Comparison between top iOS and Android apps reveals information about each platform's users
Apps are a big deal these days. Every platform needs a good app store, especially on mobile devices, if it wants to be remotely successful. As a result, Google and Apple have always been at each other's throats regarding who has the best applications for mobile phones. However, now that most popular apps are available on both platforms, an interesting variance in the top titles is apparent. In fact, both platforms' top ten paid application lists only share one application: Fruit Ninja.
Before I begin theorizing about this, let's take a look at the data.
First, here are the top ten pay apps in the Apple App Store:
- Angry Birds
- Angry Birds Rio
- Tiny Wings
- Fruit Ninja
- Where's Waldo?
- Words with Friends
- The Sims 3
- Cut the Rope
- Plants vs Zombies
Next, here are the top ten pay apps in the Android Market:
- Beautiful Widgets
- ROM Manager Premium
- Root Explorer
- Fruit Ninja
- Better Keyboard
- Robo Defense
- WeatherBug Elite
- Titanium Backup Pro
- Power AMP Full
Now that we have looked at the data, allow me to share some of my observations.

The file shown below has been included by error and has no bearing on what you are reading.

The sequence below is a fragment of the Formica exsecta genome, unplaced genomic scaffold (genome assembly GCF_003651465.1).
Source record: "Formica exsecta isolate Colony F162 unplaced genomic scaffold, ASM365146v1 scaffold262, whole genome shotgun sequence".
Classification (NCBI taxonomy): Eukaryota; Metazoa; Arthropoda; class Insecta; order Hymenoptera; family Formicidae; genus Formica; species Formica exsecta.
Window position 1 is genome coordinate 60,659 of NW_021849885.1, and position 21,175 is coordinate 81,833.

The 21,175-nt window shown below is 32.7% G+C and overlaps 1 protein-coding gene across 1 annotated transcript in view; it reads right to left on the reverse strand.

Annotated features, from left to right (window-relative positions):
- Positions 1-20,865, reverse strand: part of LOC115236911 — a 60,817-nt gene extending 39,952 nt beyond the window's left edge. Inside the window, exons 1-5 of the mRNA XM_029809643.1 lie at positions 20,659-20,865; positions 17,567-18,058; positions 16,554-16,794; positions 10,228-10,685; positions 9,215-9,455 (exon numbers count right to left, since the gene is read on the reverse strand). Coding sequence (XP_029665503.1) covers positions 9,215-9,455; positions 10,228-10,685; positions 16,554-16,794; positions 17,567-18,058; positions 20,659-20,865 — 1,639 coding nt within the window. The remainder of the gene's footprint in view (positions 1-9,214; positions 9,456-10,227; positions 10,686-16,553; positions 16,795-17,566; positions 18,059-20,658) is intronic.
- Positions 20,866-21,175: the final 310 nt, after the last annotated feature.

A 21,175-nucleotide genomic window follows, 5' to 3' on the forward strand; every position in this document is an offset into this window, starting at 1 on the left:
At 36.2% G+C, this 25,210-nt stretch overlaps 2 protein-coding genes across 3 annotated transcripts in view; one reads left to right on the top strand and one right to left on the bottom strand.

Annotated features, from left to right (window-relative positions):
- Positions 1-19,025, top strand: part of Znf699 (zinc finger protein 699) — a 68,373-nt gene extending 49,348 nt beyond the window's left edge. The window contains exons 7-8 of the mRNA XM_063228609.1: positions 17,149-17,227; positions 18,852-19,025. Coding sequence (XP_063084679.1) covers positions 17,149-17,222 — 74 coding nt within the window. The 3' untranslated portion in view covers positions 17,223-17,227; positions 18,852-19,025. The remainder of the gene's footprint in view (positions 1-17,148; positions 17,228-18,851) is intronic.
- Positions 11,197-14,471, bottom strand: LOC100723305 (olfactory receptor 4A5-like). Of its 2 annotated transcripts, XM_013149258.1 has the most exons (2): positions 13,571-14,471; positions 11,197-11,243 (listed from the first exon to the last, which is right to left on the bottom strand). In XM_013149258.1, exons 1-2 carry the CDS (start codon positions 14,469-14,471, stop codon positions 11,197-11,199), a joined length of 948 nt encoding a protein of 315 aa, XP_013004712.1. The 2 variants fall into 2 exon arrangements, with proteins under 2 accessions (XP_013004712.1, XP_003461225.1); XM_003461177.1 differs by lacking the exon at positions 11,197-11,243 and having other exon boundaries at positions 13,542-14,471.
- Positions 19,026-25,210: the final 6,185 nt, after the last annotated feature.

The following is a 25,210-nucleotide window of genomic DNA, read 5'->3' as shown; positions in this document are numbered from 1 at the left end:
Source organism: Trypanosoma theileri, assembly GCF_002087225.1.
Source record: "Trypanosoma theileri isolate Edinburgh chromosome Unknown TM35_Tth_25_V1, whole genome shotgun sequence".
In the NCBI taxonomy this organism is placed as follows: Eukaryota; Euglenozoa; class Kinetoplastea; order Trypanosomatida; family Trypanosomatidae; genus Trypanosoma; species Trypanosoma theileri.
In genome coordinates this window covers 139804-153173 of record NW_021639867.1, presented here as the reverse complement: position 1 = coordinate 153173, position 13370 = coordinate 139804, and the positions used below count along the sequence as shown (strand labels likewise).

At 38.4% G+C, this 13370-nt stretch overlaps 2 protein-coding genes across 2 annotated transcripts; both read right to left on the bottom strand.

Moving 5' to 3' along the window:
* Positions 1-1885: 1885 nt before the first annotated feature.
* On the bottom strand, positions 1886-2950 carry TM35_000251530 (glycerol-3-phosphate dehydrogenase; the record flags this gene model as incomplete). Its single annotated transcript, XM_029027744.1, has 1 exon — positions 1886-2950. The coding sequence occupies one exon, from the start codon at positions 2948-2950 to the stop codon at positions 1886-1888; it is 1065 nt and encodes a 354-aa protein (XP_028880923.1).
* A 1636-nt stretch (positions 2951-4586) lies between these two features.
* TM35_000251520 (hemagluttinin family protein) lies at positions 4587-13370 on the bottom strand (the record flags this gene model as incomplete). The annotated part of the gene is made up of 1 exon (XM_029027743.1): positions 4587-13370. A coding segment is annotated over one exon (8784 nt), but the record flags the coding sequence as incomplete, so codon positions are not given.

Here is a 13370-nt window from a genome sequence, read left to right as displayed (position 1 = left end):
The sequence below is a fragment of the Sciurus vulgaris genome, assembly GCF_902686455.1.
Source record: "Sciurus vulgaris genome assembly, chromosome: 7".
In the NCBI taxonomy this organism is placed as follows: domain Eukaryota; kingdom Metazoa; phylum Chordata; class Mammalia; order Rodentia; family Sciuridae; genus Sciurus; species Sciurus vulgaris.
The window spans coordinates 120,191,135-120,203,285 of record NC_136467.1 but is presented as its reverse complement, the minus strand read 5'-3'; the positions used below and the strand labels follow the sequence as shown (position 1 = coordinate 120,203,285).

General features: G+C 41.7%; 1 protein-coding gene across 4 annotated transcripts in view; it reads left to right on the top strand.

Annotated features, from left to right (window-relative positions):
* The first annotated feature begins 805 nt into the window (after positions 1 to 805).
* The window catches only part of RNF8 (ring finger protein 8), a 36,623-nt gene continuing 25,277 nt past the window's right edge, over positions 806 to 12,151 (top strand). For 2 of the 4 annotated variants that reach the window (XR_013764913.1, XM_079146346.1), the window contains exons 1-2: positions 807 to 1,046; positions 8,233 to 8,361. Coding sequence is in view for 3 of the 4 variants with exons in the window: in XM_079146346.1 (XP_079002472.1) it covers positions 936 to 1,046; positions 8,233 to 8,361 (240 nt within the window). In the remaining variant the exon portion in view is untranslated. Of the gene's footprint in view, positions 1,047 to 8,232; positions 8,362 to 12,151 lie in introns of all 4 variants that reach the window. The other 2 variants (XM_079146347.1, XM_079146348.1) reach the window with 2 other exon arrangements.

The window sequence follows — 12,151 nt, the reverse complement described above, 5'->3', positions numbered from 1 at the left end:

The first thing I notice is that every single application on the iPhone's list is a game, while only two of Android's apps are. This may not be quite fair to Apple, as Angry Birds and Angry Birds Rio are free apps in the Market, but this too is another difference between the app stores. Many for-pay iOS apps are available for free on Android because they're ad-supported.
Another significant observation is that four of Android's top apps are root-only, which implies that many users have rooted devices. Not only that, when you include applications that would be blocked from the Apple App Store (Better Keyboard and Power AMP) and that simply would not work on iOS (Beautiful Widgets), seven of the Android apps will likely never be available on iOS.
These observations are not meant as a dig at either platform; each has its own advantages. However, this list does imply that iOS users are more casual users, whereas Android users are into rooting, or at least replacing stock software. It will be interesting to see if the applications change as Android makes its way into the hands of more "casual" consumers, but for now it looks like most Android users are still geeks and iOS still has the best games.[Retrevo]